book review: the pisces

The Pisces by Melissa Broder
Hogarth Press, 224 pp.
Published May 1, 2018

DISCLAIMER: I received a free physical ARC of this book from Hogarth Press for review purposes.

Lucy has been writing her dissertation about Sappho for thirteen years when she and Jamie break up. After she hits rock bottom in Phoenix, her Los Angeles-based sister insists Lucy housesit for the summer—her only tasks caring for a beloved diabetic dog and trying to learn to care for herself. Annika’s home is a gorgeous glass cube atop Venice Beach, but Lucy can find no peace from her misery and anxiety—not in her love addiction group therapy meetings, not in frequent Tinder meetups, not in Dominic the foxhound’s easy affection, not in ruminating on the ancient Greeks. Yet everything changes when Lucy becomes entranced by an eerily attractive swimmer one night while sitting alone on the beach rocks.

Whip-smart, neurotically funny, sexy, and above all, fearless, The Pisces is built on a premise both sirenic and incredibly real—what happens when you think love will save you but are afraid it might also kill you.

The Pisces is going to be a divisive novel...and I say that with relish, even though not everything in this tale of piscine seduction worked for me. In the ongoing saga of likable versus unlikable protagonists, narrator Lucy falls into an unapologetic middle ground. She struggles with forming healthy intimate relationships, which precipitates the novel's events. She also displays symptoms of anxiety, depression, and what an untrained observer could only term "craziness". And even though Lucy claims a (deceptively thin) self-awareness, she selfishly continues to indulge every unproductive whim that strikes her. She's strange, frank, and oftentimes a deeply troubled woman. All these characteristics might make her difficult to swallow for some readers—and occasionally did for me, as well—but Lucy is also achingly real.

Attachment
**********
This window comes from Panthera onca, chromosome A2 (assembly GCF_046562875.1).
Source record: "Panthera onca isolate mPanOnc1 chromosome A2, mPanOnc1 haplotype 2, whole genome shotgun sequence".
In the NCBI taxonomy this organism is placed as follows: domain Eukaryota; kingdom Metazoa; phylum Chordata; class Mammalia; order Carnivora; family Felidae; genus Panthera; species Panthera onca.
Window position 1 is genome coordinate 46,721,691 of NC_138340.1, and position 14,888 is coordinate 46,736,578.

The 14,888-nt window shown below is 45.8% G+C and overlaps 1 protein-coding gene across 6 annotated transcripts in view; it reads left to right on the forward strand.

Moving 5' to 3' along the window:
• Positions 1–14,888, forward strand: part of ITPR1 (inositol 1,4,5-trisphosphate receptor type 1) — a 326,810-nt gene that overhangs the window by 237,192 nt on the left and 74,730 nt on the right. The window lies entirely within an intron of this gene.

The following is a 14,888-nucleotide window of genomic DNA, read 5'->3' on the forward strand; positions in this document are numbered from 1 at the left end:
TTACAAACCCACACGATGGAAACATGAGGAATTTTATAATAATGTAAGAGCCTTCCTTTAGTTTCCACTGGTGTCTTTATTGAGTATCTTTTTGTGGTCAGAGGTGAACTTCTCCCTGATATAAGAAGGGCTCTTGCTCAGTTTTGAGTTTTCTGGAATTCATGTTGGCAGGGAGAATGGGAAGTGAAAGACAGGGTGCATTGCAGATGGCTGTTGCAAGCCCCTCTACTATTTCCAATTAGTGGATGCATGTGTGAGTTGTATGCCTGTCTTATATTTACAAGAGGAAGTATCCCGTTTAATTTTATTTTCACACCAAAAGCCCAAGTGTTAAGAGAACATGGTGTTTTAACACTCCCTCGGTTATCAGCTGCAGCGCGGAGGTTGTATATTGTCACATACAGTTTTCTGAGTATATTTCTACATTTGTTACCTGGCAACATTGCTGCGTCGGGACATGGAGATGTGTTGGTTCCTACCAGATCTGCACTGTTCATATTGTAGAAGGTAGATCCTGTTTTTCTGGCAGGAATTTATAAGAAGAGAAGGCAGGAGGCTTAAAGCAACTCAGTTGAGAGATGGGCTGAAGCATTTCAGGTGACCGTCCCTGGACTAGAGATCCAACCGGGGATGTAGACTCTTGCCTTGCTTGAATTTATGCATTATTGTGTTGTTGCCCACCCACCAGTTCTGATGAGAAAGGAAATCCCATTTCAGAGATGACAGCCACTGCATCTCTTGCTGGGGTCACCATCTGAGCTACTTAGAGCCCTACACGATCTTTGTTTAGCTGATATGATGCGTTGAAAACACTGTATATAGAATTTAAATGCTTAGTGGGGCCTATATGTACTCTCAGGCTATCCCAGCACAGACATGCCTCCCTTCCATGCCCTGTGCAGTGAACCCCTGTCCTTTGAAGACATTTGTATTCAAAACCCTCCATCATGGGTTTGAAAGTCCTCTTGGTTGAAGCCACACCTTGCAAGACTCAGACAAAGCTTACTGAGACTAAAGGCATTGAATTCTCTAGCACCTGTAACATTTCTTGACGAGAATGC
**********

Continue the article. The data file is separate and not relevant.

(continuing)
How often in a day or a week do you notice an outrageous thought crossing your mind? Something so personal, so inappropriate, or even so rude that you would never share it out loud? It happens to all of us. Lucy's shameless inner monologue is relatable even in its more shocking moments; while I may never have thought about sauteing a merman's tail while kissing him, I've certainly had some non sequitur thoughts pop into my head at inappropriate moments.

Lucy's actions, though, are where some readers might start to fall off. Picking a fight with her long-term boyfriend could either be ill-advised or a chance to start over. Yet as she indulges in a spiral of self-destructive behavior while "recuperating" at her sister's Venice Beach home over the summer, Lucy displays a knack for avoiding what's in her best interest in favor of quick, empty fulfillment. At first the behavior is merely sad, until it takes a frustrating turn. Once her choices start impacting innocent bystanders—her sister's dog, whom she neglects; a friend from therapy with suicidal thoughts—sympathy can wane quickly.

But you would do well to stick with Lucy and her improbable love story. The Pisces is a story of one woman hitting rock bottom and readers will only find catharsis after she faces a final, life-altering choice. The entire novel reads like an extension of Amy Dunne's "cool girl" monologue in Gone Girl: incisive, witty, with a take-no-prisoners attitude. Several times I found myself laughing out loud, which doesn't happen often when I read. But beneath the glossy, comedic exterior there are sobering truths about mental illness and self-love.

Many of the book's challenges to readers come from a similar place as those we encounter in real life when a loved one struggles with the same things as Lucy, which is why I think they're worth working through. The Pisces is unconventional, sexually explicit, raunchy, and completely unapologetic for all those things. It's also unlike anything else I've read, and for that alone Broder deserves praise. While I struggled a little more than I would have liked, her cutting wit and the unexpected humanity beneath it kept me engaged until the end.


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